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I will occasional admit to being wrong but I rarely admit what I am wrong about. …

I have gotten some off the forum notes from some pretty high end skiers that claim @Brewski and @Toddl are not completely wackadoodle in this thread. I still do not really get it but ….

 

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I don't think Terry is trying to pump. I think the swing comes from proper body position out of the buoy and holding that through the wakes. The arms bent that @SkiJay shows are in the pre-turn/deceleration phase and I believe are about controlling the rope into the buoy. I agree that there is centripetal force in action here but there isn't a conscious arm motion by Terry to enact it. The centripetal force is a by product of good fundamentals.
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I'm not saying Terry is "trying" to pump, or that I have any idea what he's thinking. I'm just saying that what happens when the handle is held close into the skier's body beyond the second wake, which Terry is very good at, the effect is essentially the same as pumping a swing on a swing set.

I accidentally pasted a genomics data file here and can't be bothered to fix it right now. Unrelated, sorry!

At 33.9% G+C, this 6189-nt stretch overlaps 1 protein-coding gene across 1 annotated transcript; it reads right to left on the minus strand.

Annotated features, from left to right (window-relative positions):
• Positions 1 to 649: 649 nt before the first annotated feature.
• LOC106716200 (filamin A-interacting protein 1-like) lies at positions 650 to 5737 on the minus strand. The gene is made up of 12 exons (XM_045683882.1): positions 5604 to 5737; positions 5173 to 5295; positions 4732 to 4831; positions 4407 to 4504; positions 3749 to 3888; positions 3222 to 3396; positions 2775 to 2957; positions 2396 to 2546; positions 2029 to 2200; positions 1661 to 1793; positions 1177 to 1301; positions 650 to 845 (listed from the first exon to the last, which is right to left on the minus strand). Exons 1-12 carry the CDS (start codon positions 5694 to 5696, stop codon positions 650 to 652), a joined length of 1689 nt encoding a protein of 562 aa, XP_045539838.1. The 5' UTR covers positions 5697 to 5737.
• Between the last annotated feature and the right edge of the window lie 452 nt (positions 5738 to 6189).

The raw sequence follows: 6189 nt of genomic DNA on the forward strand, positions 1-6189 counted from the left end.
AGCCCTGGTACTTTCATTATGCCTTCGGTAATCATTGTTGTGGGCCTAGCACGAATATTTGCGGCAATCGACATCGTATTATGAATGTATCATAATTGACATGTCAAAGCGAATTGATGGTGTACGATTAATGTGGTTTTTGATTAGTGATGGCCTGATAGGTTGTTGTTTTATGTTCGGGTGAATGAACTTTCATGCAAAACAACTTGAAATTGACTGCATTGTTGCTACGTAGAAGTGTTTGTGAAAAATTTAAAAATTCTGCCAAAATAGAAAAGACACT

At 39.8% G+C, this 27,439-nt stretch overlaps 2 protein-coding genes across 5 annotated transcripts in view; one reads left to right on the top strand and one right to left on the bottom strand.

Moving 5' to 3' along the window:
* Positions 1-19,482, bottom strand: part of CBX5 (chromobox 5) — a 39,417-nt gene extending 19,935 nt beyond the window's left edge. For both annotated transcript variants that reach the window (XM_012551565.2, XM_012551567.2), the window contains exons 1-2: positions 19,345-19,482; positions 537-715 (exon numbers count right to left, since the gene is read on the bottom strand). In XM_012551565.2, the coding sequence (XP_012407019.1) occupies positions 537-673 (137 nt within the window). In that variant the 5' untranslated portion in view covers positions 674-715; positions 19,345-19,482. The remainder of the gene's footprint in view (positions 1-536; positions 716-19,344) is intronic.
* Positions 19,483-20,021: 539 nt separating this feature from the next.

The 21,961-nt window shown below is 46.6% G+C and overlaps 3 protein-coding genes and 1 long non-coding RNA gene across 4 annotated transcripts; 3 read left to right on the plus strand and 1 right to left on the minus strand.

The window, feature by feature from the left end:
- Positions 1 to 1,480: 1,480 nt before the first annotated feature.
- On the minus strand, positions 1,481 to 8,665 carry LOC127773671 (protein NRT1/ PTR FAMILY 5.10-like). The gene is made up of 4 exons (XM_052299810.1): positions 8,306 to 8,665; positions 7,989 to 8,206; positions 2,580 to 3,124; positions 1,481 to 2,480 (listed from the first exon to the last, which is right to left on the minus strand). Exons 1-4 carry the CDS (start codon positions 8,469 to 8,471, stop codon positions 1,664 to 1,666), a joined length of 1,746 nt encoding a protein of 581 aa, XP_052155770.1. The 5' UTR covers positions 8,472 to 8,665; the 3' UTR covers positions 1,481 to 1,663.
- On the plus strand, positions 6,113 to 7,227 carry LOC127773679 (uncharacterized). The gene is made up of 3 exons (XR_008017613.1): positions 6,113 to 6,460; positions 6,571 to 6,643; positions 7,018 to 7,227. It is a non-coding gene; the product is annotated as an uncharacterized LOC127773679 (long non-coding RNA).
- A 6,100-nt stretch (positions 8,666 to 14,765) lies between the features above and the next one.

Terry is using a significant amount of strength to maintain such tight handle control as his mass is being drawn closer to the pylon (in the photos above, clearly his body is closer to the pylon off the second spray than it is during his cut). This expenditure of energy is added to the centripetal force of swinging around the pylon on a rope. And since maintaining or adding equal or more energy over a decreasing distance (decreasing radius) increases speed and momentum, it's exactly the same effect as pumping a swing.

 

Don't hate the messenger. I'm not making this stuff up. I'm just applying Newton's third law of motion to obvious photographic evidence . . . oh, and wishing I could execute this move like Terry!